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Logistics English

By Harold Gomez,2014-09-22 00:28
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Less 1 Supply Chain Management 1. SCM: the integration of key business processes from end user through original suppliers that provides products, services, and information that add value for customers and other stakeholders. 2. Logistics is that part of the supply chain process that plans, implements, and controls the efficient, effective flow and ..

Less 1 Supply Chain Management

    1. SCM: the integration of key business processes from end user through original suppliers that

    provides products, services, and information that add value for customers and other

    stakeholders.

    2. Logistics is that part of the supply chain process that plans, implements, and controls the

    efficient, effective flow and storage of goods, services, and related information from the

    point-of-origin to the point-of-consumption in order to meet customers’ requirements

    3. The SCM framework consists of three closely interrelated elements the SCM components

    (1) The supply chain network structure: who are the key supply chain members with whom

    to link processes?

    (2)The supply chain business processes: what processes should be linked with each of these key supply chain members?

    (3)The SCM components: what level of integration and management should be applied for each process link?

    Lesson 2 Logistics Management

    1. Four conditions the Internet B2B Economy; reverse Logistics; Real-time Logistics Event

    Management; Technology Solutions Provide Visibility

    Reverse logisticsThe management of returned products to distributors, manufacturers or retailers

    Real-time logistics event management: The need for accurate and timely management of

    information in order to maintain on-time deliveries, reduce inventory levels and ensure that the right product is in the right place at the right time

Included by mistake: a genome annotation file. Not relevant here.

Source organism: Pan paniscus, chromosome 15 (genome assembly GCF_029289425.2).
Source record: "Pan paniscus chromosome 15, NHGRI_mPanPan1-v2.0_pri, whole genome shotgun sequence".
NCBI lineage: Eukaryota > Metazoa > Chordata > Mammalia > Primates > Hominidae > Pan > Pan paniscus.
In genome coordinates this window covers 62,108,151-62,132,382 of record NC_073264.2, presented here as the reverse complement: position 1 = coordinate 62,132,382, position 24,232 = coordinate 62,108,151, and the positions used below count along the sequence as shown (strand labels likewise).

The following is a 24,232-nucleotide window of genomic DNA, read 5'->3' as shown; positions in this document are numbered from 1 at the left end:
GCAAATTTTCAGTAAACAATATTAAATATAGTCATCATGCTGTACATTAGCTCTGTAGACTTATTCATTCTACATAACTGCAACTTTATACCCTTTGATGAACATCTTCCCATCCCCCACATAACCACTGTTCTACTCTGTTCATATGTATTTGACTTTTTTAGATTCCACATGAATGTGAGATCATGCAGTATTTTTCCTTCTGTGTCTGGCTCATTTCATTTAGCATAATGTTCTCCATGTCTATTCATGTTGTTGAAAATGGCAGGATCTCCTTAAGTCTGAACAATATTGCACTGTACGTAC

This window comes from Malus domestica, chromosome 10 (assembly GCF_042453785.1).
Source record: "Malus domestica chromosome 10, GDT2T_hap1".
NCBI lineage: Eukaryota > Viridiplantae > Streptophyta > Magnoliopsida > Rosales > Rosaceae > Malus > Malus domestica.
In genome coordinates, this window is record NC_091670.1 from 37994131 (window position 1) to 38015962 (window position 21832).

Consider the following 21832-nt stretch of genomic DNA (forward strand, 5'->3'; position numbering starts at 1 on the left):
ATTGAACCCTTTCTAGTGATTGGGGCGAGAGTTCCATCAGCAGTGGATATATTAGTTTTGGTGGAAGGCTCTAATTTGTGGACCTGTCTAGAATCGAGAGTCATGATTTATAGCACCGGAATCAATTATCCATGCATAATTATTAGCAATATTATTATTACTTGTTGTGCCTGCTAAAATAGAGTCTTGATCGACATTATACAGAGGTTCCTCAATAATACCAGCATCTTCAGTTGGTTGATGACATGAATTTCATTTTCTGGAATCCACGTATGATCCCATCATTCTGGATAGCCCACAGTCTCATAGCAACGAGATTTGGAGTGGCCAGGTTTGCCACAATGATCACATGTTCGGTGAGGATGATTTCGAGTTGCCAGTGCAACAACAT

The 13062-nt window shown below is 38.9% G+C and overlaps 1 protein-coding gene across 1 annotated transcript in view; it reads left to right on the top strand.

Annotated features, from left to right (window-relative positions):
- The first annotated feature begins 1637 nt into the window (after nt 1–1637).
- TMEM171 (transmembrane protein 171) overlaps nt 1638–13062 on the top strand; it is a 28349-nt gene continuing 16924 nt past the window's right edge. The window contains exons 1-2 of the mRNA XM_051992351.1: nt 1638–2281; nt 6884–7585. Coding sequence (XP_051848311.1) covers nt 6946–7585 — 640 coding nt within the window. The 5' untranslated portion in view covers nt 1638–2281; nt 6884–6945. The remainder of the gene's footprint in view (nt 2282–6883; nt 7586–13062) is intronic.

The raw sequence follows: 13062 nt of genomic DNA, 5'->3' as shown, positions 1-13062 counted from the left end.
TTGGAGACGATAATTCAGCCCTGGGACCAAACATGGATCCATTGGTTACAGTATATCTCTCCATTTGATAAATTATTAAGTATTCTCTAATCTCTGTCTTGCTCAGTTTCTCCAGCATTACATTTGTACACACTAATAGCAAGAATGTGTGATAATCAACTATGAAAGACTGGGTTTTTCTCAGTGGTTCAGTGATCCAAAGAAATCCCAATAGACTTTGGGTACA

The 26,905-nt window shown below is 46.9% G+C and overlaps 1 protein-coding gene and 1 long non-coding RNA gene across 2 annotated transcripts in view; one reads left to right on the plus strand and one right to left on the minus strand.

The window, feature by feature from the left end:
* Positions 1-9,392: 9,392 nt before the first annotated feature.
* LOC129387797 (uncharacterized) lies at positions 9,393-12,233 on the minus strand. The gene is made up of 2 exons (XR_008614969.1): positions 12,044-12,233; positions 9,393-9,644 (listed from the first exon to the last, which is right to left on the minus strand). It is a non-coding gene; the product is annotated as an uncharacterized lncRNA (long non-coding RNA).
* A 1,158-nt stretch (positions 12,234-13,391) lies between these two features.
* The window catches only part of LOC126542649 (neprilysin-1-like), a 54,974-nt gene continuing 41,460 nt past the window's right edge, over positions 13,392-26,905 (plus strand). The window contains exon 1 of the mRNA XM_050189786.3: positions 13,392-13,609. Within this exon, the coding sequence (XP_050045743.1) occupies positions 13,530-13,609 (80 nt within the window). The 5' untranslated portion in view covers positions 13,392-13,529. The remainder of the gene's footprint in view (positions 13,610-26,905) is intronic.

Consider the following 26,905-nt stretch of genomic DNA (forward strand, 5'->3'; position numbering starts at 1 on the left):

Lesson 3 Ocean Shipping

    1. Ship typesaccording to function

    1) General cargo ship : (1)conventional cargo ship (2)multi-purpose general cargo ship

    (3) Specialized dry cargo ship for the carriage of lumber, vehicle (4) refrigerator ship

    2) Container ship : (1)Cellular full container ship (2)Semi-container ship (3)roll on/off

    container ship (4)Lift on/off container ship

    3) Lash-lighter aboard ship, also termed barge carrying vessel

    4) Tanker: (1)Oil tanker(2) Tanker for liquefied gas including petroleum gas and natural

    gas(3) Chemical tanker for the carriage of liquid chemical such as ammonia (4)

    Miscellaneous tanker

    5) Combined carrier:(1)ore and oil carrier (2)ore and bulk carrier (3)ore, bulk and oil

    carrier

    2. Type of ocean shipping service :one is as liners, the other being as trampers

    1Liners refer to ships playing along fixed routes on regular schedule, principally engaged in carrying general cargo in relatively small shipments , limited volumes and other manufactured products along predetermined routes.

    Feature: A. Most call along the route and a sailing in time at the port for loading and discharging

     B. better technical equipment on board ship C. Feasibility of sending small cargo

    2Trampers refer to ships playing on waterways without pre-set schedule or fixed routes and sailings normally depend on an availability of cargoes entrusted for carriage Trampers are divided into demise charter, time charter and voyage charter 3. Ship’s Certificate

    1) Certificate of Nationality (also known as certificate of registry)

    2) Certificate of Seaworthiness 3) Certificate of Classification

    Ship’s papers

    1) Official Log Book

    2) Ships LogThe ship’s log gives a daily record of the activities aboard a ship, either in

    port or in sailing, including loading and discharge of cargoes, weather conditions,

    position of ship when on voyage, time of departure and arrival of ship, quantity of fuel

    and fresh water carried on board, steps taken in the event of a casualty, etc.

    3) Ship’s articles: The ship’s articles give a description of the crew and capacity in which

    each member serves, length of voyage, amount of wages, time of commencement of

    voyage and scale of provisions.